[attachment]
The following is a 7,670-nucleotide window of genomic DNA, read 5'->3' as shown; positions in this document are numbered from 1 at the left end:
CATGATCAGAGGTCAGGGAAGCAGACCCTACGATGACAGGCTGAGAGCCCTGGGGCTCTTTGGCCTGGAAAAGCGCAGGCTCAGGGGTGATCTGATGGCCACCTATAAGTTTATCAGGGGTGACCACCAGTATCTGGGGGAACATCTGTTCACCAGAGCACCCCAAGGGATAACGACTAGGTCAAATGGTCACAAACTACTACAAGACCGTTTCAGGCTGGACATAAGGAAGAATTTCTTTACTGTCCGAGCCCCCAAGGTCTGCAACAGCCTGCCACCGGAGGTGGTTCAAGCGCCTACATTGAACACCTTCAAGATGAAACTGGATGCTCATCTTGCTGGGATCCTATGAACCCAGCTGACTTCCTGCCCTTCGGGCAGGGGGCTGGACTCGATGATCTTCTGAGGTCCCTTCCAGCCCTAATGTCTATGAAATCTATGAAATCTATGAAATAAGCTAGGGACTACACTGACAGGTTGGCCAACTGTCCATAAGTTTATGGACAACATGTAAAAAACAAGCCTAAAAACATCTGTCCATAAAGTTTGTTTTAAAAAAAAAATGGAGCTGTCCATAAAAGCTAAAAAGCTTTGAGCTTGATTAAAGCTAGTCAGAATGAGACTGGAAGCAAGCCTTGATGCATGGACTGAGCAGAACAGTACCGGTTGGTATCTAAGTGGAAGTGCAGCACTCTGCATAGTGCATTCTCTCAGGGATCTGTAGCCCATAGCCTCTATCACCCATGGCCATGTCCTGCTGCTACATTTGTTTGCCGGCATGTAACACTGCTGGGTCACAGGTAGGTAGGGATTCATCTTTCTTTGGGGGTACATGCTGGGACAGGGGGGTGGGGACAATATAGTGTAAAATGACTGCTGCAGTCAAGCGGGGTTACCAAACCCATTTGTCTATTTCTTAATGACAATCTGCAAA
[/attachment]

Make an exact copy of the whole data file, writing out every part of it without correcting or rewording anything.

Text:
The following is a 7,670-nucleotide window of genomic DNA, read 5'->3' as shown; positions in this document are numbered from 1 at the left end:
CATGATCAGAGGTCAGGGAAGCAGACCCTACGATGACAGGCTGAGAGCCCTGGGGCTCTTTGGCCTGGAAAAGCGCAGGCTCAGGGGTGATCTGATGGCCACCTATAAGTTTATCAGGGGTGACCACCAGTATCTGGGGGAACATCTGTTCACCAGAGCACCCCAAGGGATAACGACTAGGTCAAATGGTCACAAACTACTACAAGACCGTTTCAGGCTGGACATAAGGAAGAATTTCTTTACTGTCCGAGCCCCCAAGGTCTGCAACAGCCTGCCACCGGAGGTGGTTCAAGCGCCTACATTGAACACCTTCAAGATGAAACTGGATGCTCATCTTGCTGGGATCCTATGAACCCAGCTGACTTCCTGCCCTTCGGGCAGGGGGCTGGACTCGATGATCTTCTGAGGTCCCTTCCAGCCCTAATGTCTATGAAATCTATGAAATCTATGAAATAAGCTAGGGACTACACTGACAGGTTGGCCAACTGTCCATAAGTTTATGGACAACATGTAAAAAACAAGCCTAAAAACATCTGTCCATAAAGTTTGTTTTAAAAAAAAAATGGAGCTGTCCATAAAAGCTAAAAAGCTTTGAGCTTGATTAAAGCTAGTCAGAATGAGACTGGAAGCAAGCCTTGATGCATGGACTGAGCAGAACAGTACCGGTTGGTATCTAAGTGGAAGTGCAGCACTCTGCATAGTGCATTCTCTCAGGGATCTGTAGCCCATAGCCTCTATCACCCATGGCCATGTCCTGCTGCTACATTTGTTTGCCGGCATGTAACACTGCTGGGTCACAGGTAGGTAGGGATTCATCTTTCTTTGGGGGTACATGCTGGGACAGGGGGGTGGGGACAATATAGTGTAAAATGACTGCTGCAGTCAAGCGGGGTTACCAAACCCATTTGTCTATTTCTTAATGACAATCTGCAAA